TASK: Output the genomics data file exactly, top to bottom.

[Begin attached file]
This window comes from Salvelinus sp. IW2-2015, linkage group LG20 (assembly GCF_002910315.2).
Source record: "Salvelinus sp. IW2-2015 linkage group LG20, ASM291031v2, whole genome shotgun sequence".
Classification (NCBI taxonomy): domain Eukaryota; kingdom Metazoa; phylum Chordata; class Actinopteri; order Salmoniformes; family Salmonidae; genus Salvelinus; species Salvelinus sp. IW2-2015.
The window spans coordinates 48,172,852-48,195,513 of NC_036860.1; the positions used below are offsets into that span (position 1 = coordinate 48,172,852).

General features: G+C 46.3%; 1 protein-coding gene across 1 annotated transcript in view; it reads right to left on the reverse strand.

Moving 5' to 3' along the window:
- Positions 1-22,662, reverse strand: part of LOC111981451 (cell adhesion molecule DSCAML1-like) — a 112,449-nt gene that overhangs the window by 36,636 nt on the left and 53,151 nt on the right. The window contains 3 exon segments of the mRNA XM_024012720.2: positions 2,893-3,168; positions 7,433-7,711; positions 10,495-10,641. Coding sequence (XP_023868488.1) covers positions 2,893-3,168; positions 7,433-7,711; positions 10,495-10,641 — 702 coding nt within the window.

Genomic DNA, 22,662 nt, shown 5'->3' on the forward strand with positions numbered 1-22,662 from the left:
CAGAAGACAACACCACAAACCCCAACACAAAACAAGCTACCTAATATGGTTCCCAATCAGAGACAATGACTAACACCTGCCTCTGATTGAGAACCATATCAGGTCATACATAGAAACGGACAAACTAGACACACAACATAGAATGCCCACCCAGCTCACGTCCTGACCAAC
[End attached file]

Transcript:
This window comes from Salvelinus sp. IW2-2015, linkage group LG20 (assembly GCF_002910315.2).
Source record: "Salvelinus sp. IW2-2015 linkage group LG20, ASM291031v2, whole genome shotgun sequence".
Classification (NCBI taxonomy): domain Eukaryota; kingdom Metazoa; phylum Chordata; class Actinopteri; order Salmoniformes; family Salmonidae; genus Salvelinus; species Salvelinus sp. IW2-2015.
The window spans coordinates 48,172,852-48,195,513 of NC_036860.1; the positions used below are offsets into that span (position 1 = coordinate 48,172,852).

General features: G+C 46.3%; 1 protein-coding gene across 1 annotated transcript in view; it reads right to left on the reverse strand.

Moving 5' to 3' along the window:
- Positions 1-22,662, reverse strand: part of LOC111981451 (cell adhesion molecule DSCAML1-like) — a 112,449-nt gene that overhangs the window by 36,636 nt on the left and 53,151 nt on the right. The window contains 3 exon segments of the mRNA XM_024012720.2: positions 2,893-3,168; positions 7,433-7,711; positions 10,495-10,641. Coding sequence (XP_023868488.1) covers positions 2,893-3,168; positions 7,433-7,711; positions 10,495-10,641 — 702 coding nt within the window.

Genomic DNA, 22,662 nt, shown 5'->3' on the forward strand with positions numbered 1-22,662 from the left:
CAGAAGACAACACCACAAACCCCAACACAAAACAAGCTACCTAATATGGTTCCCAATCAGAGACAATGACTAACACCTGCCTCTGATTGAGAACCATATCAGGTCATACATAGAAACGGACAAACTAGACACACAACATAGAATGCCCACCCAGCTCACGTCCTGACCAAC